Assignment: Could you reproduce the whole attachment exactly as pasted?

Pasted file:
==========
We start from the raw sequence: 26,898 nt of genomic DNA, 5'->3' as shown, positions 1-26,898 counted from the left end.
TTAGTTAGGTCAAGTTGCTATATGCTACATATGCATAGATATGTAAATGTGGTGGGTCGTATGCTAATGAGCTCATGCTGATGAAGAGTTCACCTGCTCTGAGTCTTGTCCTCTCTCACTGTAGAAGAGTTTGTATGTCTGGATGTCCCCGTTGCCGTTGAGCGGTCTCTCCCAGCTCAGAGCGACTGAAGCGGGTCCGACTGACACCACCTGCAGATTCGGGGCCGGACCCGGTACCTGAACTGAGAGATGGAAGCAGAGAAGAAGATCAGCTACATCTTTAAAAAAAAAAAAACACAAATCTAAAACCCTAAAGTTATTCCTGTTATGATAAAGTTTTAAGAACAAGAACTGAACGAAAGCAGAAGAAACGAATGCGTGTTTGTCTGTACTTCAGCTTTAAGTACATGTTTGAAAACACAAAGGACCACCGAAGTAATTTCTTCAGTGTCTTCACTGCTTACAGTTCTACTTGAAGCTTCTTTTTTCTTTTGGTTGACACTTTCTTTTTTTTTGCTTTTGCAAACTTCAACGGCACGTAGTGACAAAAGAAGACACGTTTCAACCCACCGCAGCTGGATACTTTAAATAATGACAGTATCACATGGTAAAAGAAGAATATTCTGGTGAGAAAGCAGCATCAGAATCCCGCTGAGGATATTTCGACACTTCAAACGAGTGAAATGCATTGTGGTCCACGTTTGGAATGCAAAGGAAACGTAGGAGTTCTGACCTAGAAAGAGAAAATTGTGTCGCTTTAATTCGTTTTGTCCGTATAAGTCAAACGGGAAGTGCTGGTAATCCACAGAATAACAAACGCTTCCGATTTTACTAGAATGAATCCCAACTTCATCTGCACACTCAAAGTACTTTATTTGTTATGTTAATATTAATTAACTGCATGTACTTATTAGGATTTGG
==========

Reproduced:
We start from the raw sequence: 26,898 nt of genomic DNA, 5'->3' as shown, positions 1-26,898 counted from the left end.
TTAGTTAGGTCAAGTTGCTATATGCTACATATGCATAGATATGTAAATGTGGTGGGTCGTATGCTAATGAGCTCATGCTGATGAAGAGTTCACCTGCTCTGAGTCTTGTCCTCTCTCACTGTAGAAGAGTTTGTATGTCTGGATGTCCCCGTTGCCGTTGAGCGGTCTCTCCCAGCTCAGAGCGACTGAAGCGGGTCCGACTGACACCACCTGCAGATTCGGGGCCGGACCCGGTACCTGAACTGAGAGATGGAAGCAGAGAAGAAGATCAGCTACATCTTTAAAAAAAAAAAAACACAAATCTAAAACCCTAAAGTTATTCCTGTTATGATAAAGTTTTAAGAACAAGAACTGAACGAAAGCAGAAGAAACGAATGCGTGTTTGTCTGTACTTCAGCTTTAAGTACATGTTTGAAAACACAAAGGACCACCGAAGTAATTTCTTCAGTGTCTTCACTGCTTACAGTTCTACTTGAAGCTTCTTTTTTCTTTTGGTTGACACTTTCTTTTTTTTTGCTTTTGCAAACTTCAACGGCACGTAGTGACAAAAGAAGACACGTTTCAACCCACCGCAGCTGGATACTTTAAATAATGACAGTATCACATGGTAAAAGAAGAATATTCTGGTGAGAAAGCAGCATCAGAATCCCGCTGAGGATATTTCGACACTTCAAACGAGTGAAATGCATTGTGGTCCACGTTTGGAATGCAAAGGAAACGTAGGAGTTCTGACCTAGAAAGAGAAAATTGTGTCGCTTTAATTCGTTTTGTCCGTATAAGTCAAACGGGAAGTGCTGGTAATCCACAGAATAACAAACGCTTCCGATTTTACTAGAATGAATCCCAACTTCATCTGCACACTCAAAGTACTTTATTTGTTATGTTAATATTAATTAACTGCATGTACTTATTAGGATTTGG